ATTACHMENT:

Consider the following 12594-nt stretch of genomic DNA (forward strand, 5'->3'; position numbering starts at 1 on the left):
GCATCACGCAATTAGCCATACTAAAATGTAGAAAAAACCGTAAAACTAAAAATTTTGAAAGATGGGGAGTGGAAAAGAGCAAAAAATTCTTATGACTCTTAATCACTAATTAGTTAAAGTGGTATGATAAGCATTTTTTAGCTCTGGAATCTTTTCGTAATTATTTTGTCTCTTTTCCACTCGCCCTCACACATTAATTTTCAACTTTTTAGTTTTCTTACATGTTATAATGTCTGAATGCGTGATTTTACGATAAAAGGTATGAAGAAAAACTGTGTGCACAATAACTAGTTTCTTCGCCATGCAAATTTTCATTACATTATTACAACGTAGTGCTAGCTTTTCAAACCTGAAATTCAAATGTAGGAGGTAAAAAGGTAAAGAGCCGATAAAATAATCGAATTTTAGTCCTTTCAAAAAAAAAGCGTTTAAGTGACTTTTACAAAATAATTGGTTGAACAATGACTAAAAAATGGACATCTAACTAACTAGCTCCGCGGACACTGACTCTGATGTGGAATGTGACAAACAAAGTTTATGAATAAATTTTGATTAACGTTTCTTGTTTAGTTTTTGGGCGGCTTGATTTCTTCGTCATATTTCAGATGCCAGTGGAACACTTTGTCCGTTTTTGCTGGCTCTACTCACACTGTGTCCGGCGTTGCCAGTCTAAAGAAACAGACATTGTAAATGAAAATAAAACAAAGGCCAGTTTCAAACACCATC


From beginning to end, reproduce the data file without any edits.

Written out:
Consider the following 12594-nt stretch of genomic DNA (forward strand, 5'->3'; position numbering starts at 1 on the left):
GCATCACGCAATTAGCCATACTAAAATGTAGAAAAAACCGTAAAACTAAAAATTTTGAAAGATGGGGAGTGGAAAAGAGCAAAAAATTCTTATGACTCTTAATCACTAATTAGTTAAAGTGGTATGATAAGCATTTTTTAGCTCTGGAATCTTTTCGTAATTATTTTGTCTCTTTTCCACTCGCCCTCACACATTAATTTTCAACTTTTTAGTTTTCTTACATGTTATAATGTCTGAATGCGTGATTTTACGATAAAAGGTATGAAGAAAAACTGTGTGCACAATAACTAGTTTCTTCGCCATGCAAATTTTCATTACATTATTACAACGTAGTGCTAGCTTTTCAAACCTGAAATTCAAATGTAGGAGGTAAAAAGGTAAAGAGCCGATAAAATAATCGAATTTTAGTCCTTTCAAAAAAAAAGCGTTTAAGTGACTTTTACAAAATAATTGGTTGAACAATGACTAAAAAATGGACATCTAACTAACTAGCTCCGCGGACACTGACTCTGATGTGGAATGTGACAAACAAAGTTTATGAATAAATTTTGATTAACGTTTCTTGTTTAGTTTTTGGGCGGCTTGATTTCTTCGTCATATTTCAGATGCCAGTGGAACACTTTGTCCGTTTTTGCTGGCTCTACTCACACTGTGTCCGGCGTTGCCAGTCTAAAGAAACAGACATTGTAAATGAAAATAAAACAAAGGCCAGTTTCAAACACCATC